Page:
Guzmán got sick as soon as they arrived. He was shivering with fever and vomiting, so they left him in the backseat of the car, covered with a blanket and babbling about masked wrestlers. Then Gumaro and Romero went from house to house through the town, guided by an old woman with a limp, but they didn’t find anything. Either the information they had gotten from the San Bernabé police chief was no good or the killer had long since disappeared, because they didn’t find a single scrap of evidence that he had ever been there.
One of the strange things that Gumaro saw as they went back and forth, aware already that the search was useless, were the eyes of some of the animals. They were rubbed-out eyes, he said to Pancho. Eyes from the beyond. Fading into nothing. As if the donkeys and dogs were intelligent and their souls were bigger than human souls.
“If it was up to me,” said Gumaro, “I would have drawn my gun and shot all those animals.”
Before it got dark they left without the man they’d come to find and back in Santa Teresa Don Pedro Negrete was very upset because he owed the police chief of San Bernabé a favor.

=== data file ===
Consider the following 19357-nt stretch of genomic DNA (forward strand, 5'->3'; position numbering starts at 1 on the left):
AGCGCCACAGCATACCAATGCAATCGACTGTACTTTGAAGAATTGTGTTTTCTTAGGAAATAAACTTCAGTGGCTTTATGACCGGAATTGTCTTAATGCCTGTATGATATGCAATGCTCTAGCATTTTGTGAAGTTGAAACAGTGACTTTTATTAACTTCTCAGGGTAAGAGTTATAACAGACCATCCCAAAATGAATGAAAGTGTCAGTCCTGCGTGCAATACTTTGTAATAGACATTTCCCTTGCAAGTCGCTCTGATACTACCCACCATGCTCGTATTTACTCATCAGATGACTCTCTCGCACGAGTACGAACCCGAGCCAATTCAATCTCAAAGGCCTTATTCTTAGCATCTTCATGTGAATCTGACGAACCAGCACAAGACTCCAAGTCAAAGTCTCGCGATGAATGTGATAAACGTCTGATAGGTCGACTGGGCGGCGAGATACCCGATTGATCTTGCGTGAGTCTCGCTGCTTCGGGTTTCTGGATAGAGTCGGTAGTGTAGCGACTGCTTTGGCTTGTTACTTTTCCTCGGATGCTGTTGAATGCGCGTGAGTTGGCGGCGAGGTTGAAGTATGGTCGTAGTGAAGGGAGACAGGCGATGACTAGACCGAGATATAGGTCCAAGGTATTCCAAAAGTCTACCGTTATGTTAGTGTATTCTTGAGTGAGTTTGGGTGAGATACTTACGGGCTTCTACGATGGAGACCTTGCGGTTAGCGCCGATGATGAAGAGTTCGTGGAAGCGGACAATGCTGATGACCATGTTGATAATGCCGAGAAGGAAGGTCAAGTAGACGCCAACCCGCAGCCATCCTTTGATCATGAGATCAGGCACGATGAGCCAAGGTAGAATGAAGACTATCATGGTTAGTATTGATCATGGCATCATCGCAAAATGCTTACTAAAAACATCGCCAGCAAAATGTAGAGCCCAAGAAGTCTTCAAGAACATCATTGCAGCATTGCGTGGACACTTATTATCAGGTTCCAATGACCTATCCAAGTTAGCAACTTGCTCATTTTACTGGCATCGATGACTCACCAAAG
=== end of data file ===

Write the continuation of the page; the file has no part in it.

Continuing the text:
Gumaro talked about towns of white worms and towns of buzzards, towns of coyotes and towns of tiny birds. And these were precisely the things, he said, that a true policeman needed to know about. Pancho thought he was crazy. At dawn they went to eat pozole at El Almira, owned by Doña Milagros Reina, who in her day had been one of Santa Teresa’s top whores. By this time Gumaro wasn’t talking about anything: not policemen, not towns of vampires, not white worms. He ate his pozole like a man near death and then he said that he had things to do and he vanished all of a sudden down some random street.
“Come sleep it off at my place,” Pancho offered many times, sorry to see him looking so pale and shaky. “Come and stay for a while until you feel better.”